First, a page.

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在线翻译:
szdaily -> Culture -> 
Ukrainian artist showing paintings in town
    2018-04-17  08:53    Shenzhen Daily

Debra Li

debra_lidan@163.com

UNDER low-hanging clouds and surrounded by green bushes that have just awakened from the cold winter, a long table covered by layers of white and checkered tablecloths occupies the center of the painting, on top of which are dishes, a jar of honey, glasses and bottles of liquor. Sitting around the table are the departed family members and relatives of a young girl wearing a turquoise top and bluish-gray skirt. With wheat-colored hair, she has a sad look in her eyes.

Titled “The Memories of Kuban,” this 2016 oil on canvas piece by Ukrainian Mykhailo Guida is among 30 paintings on display at Artron Art Center in Nanshan District.

“I was thinking of Easter Sunday while painting this piece. With the seasons changing and everything in nature presenting itself as renewed, you will suddenly realize that some of the things close to your heart will never come back again,” the artist said.

“Kuban is my hometown, and memories about one’s hometown are inevitably entwined with the good old days, which can make people feel things.”

A professor with the National Academy of Fine Art and Architecture in Ukraine, Guida was given the Shevchenko National Prize, the highest state prize in Ukraine for works of culture and arts, in 2016.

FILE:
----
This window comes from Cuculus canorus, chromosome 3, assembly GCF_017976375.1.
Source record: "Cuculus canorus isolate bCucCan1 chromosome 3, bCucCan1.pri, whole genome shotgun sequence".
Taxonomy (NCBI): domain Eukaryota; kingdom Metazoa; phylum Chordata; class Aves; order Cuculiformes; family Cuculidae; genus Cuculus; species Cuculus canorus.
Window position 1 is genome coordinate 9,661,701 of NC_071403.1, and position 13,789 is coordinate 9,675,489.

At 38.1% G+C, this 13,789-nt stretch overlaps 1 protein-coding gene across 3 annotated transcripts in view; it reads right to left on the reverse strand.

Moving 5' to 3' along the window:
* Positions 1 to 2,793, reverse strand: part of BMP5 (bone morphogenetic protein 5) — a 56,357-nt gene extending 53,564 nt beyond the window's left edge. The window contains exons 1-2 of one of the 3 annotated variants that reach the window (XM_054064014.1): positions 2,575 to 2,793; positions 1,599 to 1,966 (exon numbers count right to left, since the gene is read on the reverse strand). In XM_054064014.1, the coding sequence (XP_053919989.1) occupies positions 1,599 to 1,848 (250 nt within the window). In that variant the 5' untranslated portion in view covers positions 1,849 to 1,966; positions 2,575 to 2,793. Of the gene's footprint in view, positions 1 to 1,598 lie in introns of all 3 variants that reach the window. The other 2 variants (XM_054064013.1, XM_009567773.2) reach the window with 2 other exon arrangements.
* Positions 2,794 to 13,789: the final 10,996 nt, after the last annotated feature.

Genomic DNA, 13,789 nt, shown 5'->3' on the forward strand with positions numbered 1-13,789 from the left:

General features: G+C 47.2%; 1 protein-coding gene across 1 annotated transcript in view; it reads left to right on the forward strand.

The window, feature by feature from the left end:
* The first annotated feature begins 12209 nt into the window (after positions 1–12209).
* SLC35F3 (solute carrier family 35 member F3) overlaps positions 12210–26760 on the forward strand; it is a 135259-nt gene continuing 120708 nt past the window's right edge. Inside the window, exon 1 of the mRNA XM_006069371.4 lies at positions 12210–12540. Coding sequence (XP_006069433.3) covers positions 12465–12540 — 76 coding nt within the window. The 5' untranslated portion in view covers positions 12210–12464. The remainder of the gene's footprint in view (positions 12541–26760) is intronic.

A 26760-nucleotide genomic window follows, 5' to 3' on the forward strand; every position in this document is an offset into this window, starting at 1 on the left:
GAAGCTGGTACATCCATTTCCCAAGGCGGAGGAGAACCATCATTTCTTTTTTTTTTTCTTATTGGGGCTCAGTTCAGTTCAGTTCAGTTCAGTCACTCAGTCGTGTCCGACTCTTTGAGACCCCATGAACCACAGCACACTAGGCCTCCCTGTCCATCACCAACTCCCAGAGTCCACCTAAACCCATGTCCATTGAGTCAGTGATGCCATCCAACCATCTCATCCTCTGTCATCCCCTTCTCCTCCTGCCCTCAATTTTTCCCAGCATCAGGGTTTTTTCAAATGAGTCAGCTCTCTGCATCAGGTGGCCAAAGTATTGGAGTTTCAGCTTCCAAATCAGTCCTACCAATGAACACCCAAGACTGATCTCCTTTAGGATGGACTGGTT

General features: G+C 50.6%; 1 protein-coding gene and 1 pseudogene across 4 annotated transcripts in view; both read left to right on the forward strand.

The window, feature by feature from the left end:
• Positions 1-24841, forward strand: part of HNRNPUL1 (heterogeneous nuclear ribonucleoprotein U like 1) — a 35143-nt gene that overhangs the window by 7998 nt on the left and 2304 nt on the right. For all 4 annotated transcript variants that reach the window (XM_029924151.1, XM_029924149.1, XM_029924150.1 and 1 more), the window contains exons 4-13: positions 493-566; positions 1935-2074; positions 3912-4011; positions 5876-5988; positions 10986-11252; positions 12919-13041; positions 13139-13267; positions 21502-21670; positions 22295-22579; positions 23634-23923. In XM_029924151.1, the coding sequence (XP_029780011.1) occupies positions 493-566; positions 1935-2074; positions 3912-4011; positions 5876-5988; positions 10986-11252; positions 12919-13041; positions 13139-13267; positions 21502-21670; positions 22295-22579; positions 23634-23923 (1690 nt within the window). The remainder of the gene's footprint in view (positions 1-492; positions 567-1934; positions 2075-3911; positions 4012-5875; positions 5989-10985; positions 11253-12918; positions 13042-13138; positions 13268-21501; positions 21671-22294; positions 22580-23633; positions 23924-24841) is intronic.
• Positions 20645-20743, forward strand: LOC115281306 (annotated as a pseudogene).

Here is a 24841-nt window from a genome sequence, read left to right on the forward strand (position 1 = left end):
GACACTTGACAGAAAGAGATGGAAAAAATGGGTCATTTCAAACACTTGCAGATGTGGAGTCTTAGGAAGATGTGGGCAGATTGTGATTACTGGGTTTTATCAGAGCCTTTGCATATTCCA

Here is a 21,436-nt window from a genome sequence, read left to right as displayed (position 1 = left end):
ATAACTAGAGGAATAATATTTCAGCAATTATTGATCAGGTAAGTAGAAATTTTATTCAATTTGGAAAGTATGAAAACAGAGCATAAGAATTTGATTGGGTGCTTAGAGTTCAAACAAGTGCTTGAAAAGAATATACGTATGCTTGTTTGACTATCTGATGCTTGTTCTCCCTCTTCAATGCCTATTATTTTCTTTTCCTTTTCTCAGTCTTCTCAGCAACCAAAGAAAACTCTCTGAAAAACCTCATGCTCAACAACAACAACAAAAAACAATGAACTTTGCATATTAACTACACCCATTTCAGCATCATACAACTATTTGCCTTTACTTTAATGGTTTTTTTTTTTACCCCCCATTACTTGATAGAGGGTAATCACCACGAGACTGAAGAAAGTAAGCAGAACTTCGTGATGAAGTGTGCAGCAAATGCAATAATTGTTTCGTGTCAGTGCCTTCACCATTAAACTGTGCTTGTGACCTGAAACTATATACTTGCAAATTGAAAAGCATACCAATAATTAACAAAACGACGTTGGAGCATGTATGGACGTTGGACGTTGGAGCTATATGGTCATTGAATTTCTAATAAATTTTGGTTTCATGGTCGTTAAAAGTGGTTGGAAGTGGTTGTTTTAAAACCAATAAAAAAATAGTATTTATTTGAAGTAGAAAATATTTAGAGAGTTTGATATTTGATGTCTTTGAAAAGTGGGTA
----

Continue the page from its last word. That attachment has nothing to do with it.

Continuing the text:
Guida started painting in the 1980s, and many of his works, which includes historical depictions, landscapes, portraits and still lifes, display a distinct personal style, departing from the traditional realism and postmodern styles of Russian and Ukrainian artists, such as well known Ukrainian artist Nikolaj Prokopenko. Though he works in oils, many of Guida’s works seem Oriental at first glance, partly due to his free-handedness and subject matter.

Chinese landscapes, women and the artists’ imaginative lives are prominent themes in some of the paintings on display. In “Bird Island,” women wear bird cages as accessories, while “Reflection” depicts lotus leaves and flowers reflecting in the West Lake.

Since the 1990s, Guida has taught in several Zhejiang universities and held exhibitions in Chinese cities like Beijing and Shanghai.

Apart from his Chinese influencers, Guida considers Spanish painter Diego Velazquez and Austrian Gustav Klimt to have strongly directed his aesthetic.

“Worshipped by many artists, Velazquez is a master of colors. Using a rather limited palette, he mixes the available paints with great skill to achieve varying hues,” Guida explains. “Velazquez is also superb in that he uses seemingly simple but vivid brushwork to bring out the personality of his portrait subjects, in contrast to the Baroque academic style of his contemporaries.”

Personally, Guida says he likes black, white and gray tones. “Gray is a complicated color. It can be cold or warm, dark or light, depending on your choice,” he said.

One of Guida’s greatest influences and famous Austrian artist Klimt, in contrast, reflects a strong influence from Japanese art and its methods.

The exhibition, including landscapes, portraits and still lifes, runs through May 2 and is free to the public.


Dates: Now through May 2

Tickets: Free

Add: 5/F, 19 Shenyun Road, Nanshan District

(南山区深云路19号雅昌艺术中心5楼)

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